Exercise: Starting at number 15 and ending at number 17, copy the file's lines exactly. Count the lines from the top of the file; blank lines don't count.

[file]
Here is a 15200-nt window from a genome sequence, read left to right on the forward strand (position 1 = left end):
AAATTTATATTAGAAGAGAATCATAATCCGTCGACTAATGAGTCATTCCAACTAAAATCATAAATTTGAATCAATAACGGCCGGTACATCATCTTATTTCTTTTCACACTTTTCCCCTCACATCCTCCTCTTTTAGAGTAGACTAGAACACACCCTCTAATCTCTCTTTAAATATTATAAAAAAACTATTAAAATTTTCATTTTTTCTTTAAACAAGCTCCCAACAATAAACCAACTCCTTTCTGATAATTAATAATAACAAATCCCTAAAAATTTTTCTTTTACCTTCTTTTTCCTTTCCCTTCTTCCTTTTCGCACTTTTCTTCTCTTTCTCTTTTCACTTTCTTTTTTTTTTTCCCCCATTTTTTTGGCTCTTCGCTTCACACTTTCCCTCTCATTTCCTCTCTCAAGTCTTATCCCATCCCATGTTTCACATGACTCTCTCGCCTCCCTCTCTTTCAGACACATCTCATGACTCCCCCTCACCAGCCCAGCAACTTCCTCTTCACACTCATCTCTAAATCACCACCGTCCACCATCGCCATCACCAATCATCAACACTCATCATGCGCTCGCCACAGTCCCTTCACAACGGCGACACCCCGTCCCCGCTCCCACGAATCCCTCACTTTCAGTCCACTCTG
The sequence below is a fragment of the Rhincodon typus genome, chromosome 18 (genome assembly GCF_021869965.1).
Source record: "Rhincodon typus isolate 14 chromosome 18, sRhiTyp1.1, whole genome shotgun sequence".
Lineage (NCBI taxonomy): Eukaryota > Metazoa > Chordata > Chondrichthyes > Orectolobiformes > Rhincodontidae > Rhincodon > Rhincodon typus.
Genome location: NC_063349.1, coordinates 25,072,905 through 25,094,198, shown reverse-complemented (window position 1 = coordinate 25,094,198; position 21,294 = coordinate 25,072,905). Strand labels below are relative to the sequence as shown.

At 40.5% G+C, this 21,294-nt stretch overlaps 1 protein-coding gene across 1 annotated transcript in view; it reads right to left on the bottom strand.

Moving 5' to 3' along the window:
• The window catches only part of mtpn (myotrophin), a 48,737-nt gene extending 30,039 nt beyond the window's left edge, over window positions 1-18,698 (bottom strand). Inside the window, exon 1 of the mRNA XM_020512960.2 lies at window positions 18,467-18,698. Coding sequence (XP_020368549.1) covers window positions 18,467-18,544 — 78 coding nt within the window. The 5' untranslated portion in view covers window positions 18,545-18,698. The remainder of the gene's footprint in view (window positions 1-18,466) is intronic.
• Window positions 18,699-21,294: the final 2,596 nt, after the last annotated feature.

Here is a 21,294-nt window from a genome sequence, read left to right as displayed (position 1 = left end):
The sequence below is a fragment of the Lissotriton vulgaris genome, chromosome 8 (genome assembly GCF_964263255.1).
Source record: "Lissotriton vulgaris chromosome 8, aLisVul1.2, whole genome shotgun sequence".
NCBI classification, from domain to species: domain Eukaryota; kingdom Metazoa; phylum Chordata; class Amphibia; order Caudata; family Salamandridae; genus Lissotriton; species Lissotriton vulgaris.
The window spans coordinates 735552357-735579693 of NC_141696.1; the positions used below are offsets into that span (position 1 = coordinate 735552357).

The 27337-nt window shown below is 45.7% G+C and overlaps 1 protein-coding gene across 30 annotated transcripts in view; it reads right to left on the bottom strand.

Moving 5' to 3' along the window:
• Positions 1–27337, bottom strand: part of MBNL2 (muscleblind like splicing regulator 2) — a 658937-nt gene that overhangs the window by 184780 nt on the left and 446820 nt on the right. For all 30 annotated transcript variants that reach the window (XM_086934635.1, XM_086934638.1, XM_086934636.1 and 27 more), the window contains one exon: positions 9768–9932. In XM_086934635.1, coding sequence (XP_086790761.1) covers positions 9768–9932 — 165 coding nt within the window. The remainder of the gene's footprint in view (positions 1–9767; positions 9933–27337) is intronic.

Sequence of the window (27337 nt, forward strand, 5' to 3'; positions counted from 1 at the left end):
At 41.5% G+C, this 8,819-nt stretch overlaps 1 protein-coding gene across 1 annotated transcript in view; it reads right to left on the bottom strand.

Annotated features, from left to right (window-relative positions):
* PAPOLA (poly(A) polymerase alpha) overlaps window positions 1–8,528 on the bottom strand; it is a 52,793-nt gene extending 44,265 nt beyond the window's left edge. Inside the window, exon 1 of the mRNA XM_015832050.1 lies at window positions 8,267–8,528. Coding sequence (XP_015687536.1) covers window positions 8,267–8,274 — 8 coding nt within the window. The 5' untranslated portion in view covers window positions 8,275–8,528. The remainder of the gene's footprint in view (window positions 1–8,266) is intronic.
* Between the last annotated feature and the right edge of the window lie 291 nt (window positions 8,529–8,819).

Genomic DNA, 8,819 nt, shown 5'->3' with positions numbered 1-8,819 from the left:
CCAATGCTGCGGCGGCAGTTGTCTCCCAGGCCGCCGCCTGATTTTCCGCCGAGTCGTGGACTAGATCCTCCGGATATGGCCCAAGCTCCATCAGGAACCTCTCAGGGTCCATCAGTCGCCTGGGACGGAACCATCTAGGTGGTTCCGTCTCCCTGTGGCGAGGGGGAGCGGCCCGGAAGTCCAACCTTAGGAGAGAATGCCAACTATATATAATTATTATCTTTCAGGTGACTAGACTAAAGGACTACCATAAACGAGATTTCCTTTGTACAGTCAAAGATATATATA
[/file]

The window spans coordinates 735552357-735579693 of NC_141696.1; the positions used below are offsets into that span (position 1 = coordinate 735552357).

The 27337-nt window shown below is 45.7% G+C and overlaps 1 protein-coding gene across 30 annotated transcripts in view; it reads right to left on the bottom strand.

Moving 5' to 3' along the window: